EP Committee Approves Rules Intended To Ensure Better Checks And Safety Of Consumer Products: The European Parliament (EP) Committee on the Internal Market and Consumer Protection approved on September 3, 2018, two legislative proposals intended to ensure better checks and the safety of goods sold in the EU. According to the Committee’s September 3, 2018, press release, the legislation includes provisions that address:

  • Stepping up cooperation to detect faulty products: The proposed regulation on compliance and enforcement provides for the authorities responsible for market surveillance to cooperate and coordinate better, based on an increased exchange of information on faulty products and ongoing investigations, and through the creation of an EU Network;
  • Online sales: The new rules require EU Member States to ensure proper market surveillance of products sold online to protect consumer health and safety;
  • Reference person required for non-EU companies: All companies selling products in the single market, including those from non-EU countries, will have to designate a person in the EU who can be contacted directly about compliance issues and must remedy any case of non-compliance; and
  • Improving mutual recognition: The mutual recognition principle requires that a good that is lawfully marketed in one EU Member State should not be banned in another EU Member State. The proposed regulation on mutual recognition aims to reduce trade barriers within the single market, simplify procedures for companies and national authorities, enhance cross-border cooperation, and improve problem solving.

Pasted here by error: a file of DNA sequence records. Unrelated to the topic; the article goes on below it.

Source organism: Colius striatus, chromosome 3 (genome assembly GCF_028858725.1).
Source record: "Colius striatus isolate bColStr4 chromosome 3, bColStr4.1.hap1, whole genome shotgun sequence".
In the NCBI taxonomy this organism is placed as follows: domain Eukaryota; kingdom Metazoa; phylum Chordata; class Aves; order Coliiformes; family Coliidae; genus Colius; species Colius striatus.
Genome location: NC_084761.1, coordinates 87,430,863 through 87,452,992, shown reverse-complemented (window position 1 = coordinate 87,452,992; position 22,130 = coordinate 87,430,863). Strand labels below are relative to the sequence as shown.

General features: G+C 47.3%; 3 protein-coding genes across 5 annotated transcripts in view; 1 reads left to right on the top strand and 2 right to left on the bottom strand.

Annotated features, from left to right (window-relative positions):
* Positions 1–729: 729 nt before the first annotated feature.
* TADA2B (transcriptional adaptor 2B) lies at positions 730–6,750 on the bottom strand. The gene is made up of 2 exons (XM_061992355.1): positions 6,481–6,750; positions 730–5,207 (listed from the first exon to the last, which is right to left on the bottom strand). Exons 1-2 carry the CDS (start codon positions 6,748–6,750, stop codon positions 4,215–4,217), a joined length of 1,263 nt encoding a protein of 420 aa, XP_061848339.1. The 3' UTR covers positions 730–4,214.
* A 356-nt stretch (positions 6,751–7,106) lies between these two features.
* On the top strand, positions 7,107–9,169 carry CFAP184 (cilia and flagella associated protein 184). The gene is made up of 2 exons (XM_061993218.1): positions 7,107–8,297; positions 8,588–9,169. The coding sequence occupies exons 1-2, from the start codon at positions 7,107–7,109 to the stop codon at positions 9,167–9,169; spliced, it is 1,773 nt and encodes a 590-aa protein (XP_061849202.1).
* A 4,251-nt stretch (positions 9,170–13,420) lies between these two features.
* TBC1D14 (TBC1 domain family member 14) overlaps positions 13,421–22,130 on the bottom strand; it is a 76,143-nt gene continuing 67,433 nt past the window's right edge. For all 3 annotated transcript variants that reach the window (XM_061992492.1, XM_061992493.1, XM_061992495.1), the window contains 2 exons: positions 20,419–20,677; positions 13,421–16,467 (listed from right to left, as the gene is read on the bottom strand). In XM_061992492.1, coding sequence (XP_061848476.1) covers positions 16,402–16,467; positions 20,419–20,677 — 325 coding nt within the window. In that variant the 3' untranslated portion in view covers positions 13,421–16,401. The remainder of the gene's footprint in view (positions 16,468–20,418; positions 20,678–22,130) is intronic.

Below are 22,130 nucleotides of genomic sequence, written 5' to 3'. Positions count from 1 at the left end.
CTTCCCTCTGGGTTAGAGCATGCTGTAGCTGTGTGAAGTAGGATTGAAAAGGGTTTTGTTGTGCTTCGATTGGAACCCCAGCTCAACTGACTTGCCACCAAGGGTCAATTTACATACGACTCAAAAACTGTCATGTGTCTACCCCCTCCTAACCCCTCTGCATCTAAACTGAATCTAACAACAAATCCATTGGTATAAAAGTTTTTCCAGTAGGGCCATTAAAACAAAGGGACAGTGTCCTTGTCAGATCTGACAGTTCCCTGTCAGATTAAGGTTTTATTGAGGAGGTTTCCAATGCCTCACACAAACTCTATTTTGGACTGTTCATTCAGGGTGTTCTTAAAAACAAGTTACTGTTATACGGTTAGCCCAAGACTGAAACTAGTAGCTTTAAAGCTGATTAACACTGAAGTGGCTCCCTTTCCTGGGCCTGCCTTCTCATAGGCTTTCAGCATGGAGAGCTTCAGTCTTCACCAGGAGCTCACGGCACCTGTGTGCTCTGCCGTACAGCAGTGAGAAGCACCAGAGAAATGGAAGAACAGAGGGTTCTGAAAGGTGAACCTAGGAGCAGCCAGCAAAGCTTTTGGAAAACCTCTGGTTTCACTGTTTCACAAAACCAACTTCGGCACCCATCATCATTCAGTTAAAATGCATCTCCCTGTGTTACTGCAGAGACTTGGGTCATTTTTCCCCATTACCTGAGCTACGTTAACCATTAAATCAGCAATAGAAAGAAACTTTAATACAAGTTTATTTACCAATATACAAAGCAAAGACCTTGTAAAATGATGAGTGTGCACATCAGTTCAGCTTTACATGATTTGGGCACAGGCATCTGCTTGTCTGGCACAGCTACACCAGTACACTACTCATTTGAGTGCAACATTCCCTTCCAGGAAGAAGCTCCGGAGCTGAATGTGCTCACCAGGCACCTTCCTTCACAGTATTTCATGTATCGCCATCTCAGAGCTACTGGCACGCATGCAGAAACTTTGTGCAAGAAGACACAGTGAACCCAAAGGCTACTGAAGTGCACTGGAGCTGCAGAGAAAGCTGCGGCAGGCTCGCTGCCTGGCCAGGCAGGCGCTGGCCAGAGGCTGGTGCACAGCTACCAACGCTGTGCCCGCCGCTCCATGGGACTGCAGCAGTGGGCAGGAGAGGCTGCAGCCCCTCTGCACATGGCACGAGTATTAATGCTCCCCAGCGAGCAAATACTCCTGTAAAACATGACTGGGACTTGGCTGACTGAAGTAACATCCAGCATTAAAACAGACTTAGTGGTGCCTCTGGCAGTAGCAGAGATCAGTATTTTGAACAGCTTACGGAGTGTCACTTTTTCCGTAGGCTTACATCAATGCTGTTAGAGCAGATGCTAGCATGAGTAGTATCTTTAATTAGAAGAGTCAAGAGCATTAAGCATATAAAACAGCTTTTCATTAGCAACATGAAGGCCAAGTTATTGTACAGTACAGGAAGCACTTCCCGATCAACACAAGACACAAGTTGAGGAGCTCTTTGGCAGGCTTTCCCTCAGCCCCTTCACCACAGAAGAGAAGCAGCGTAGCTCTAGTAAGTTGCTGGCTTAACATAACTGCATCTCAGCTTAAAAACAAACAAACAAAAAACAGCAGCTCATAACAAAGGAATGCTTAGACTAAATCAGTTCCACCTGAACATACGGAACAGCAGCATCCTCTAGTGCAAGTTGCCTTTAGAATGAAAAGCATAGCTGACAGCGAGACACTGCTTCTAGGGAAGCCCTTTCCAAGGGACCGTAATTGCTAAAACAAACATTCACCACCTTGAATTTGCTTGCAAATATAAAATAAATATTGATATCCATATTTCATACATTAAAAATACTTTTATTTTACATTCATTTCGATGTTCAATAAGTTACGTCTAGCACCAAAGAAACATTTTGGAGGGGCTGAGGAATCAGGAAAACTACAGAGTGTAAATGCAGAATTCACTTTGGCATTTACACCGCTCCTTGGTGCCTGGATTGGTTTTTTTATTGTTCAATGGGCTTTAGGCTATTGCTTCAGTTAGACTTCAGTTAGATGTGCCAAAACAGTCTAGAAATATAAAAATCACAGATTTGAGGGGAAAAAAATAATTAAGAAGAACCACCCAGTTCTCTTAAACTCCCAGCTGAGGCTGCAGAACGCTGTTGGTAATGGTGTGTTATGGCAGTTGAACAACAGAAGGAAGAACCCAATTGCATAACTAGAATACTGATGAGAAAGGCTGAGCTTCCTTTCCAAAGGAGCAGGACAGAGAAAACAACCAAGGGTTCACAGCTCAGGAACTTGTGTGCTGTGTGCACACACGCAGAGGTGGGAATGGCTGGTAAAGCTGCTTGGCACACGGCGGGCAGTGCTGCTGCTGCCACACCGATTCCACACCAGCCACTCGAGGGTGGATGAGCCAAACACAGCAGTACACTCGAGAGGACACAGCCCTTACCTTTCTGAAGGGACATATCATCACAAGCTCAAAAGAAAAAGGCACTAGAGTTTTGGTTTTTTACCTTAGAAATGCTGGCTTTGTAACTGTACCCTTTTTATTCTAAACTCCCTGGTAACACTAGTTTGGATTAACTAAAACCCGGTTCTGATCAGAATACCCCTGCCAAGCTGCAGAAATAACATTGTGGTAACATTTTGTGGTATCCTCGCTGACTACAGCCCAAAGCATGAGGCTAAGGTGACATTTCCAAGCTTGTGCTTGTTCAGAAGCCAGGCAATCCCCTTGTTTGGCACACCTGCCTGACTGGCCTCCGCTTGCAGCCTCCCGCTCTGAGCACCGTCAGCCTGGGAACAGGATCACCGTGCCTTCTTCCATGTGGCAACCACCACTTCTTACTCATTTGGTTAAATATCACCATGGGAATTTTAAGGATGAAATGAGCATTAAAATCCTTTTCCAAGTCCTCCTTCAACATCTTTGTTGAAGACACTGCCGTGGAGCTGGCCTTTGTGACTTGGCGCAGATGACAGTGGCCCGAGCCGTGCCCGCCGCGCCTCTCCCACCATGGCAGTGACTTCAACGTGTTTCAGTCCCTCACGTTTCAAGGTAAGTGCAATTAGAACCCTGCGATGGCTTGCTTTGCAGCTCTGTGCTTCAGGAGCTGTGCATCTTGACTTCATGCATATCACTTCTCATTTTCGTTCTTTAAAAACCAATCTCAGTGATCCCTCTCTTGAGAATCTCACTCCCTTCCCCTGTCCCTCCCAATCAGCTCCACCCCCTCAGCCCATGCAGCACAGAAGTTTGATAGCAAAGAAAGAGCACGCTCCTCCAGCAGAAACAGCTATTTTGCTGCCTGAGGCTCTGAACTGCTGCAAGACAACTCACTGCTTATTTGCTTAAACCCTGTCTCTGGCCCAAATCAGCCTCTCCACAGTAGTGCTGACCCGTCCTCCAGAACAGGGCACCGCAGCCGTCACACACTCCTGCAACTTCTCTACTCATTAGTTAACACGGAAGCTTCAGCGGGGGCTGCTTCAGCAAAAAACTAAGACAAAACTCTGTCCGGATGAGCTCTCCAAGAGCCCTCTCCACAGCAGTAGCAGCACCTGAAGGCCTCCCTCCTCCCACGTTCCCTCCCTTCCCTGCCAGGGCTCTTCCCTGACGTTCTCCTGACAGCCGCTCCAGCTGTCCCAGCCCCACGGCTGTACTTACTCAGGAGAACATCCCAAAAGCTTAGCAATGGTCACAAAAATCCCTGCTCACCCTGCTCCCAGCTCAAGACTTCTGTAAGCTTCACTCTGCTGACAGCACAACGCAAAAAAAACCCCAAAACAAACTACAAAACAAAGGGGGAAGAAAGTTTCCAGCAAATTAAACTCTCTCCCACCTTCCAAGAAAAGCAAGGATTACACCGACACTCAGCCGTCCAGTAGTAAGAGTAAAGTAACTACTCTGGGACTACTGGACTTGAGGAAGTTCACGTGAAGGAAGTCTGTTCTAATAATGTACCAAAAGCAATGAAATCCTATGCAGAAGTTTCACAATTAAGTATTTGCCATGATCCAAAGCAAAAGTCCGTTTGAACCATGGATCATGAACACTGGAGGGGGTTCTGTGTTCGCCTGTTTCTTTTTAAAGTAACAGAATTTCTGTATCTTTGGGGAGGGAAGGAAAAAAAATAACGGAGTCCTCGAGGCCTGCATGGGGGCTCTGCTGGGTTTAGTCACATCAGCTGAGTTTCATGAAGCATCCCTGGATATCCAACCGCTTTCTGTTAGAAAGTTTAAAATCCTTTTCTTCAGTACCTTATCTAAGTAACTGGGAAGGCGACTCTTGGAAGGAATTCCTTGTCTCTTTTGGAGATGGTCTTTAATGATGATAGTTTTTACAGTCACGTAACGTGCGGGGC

The Committee’s approval of the proposed legislation gives rapporteurs a mandate (still to be green-lighted by plenary) to begin talks with the Council of the EU to reach an agreement on the final legislation. The Council reached a general approach on the mutual recognition proposal on May 28, 2018, but it still must agree on its position on the compliance and enforcement proposal. Three-way talks between the EP, Council, and EC can only start after that.

Registration Numbers Granted To 32,515 REACH 2018 Registrations: On September 3, 2018, ECHA issued a press release entitled “Registration numbers granted to 32 515 REACH 2018 registrations.” In its press release, ECHA states:

Registration numbers have been granted to 32 515 dossiers out of the 33 363 dossiers that were submitted by the final REACH registration deadline on 31 May. These registrations cover 10 708 chemicals. The other dossiers still lack information and ECHA is waiting for companies to update them before granting registration numbers.